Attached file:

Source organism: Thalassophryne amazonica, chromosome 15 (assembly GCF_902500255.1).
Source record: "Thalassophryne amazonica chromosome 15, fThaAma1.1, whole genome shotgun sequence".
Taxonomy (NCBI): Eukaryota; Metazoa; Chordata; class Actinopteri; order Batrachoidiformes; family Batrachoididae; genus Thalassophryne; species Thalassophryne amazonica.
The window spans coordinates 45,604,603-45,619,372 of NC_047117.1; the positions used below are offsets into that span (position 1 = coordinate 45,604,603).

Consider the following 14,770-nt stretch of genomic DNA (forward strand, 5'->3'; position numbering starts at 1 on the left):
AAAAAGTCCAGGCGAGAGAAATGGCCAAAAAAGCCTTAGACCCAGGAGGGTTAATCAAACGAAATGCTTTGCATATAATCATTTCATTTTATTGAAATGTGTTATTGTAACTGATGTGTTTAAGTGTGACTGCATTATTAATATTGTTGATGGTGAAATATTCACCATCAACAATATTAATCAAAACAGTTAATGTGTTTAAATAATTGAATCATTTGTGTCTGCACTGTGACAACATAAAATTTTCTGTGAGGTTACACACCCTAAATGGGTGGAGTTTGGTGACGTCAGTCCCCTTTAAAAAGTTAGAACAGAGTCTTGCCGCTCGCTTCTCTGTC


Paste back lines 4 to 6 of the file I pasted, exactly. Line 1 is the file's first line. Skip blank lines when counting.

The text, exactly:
The window spans coordinates 45,604,603-45,619,372 of NC_047117.1; the positions used below are offsets into that span (position 1 = coordinate 45,604,603).

Consider the following 14,770-nt stretch of genomic DNA (forward strand, 5'->3'; position numbering starts at 1 on the left):
AAAAAGTCCAGGCGAGAGAAATGGCCAAAAAAGCCTTAGACCCAGGAGGGTTAATCAAACGAAATGCTTTGCATATAATCATTTCATTTTATTGAAATGTGTTATTGTAACTGATGTGTTTAAGTGTGACTGCATTATTAATATTGTTGATGGTGAAATATTCACCATCAACAATATTAATCAAAACAGTTAATGTGTTTAAATAATTGAATCATTTGTGTCTGCACTGTGACAACATAAAATTTTCTGTGAGGTTACACACCCTAAATGGGTGGAGTTTGGTGACGTCAGTCCCCTTTAAAAAGTTAGAACAGAGTCTTGCCGCTCGCTTCTCTGTC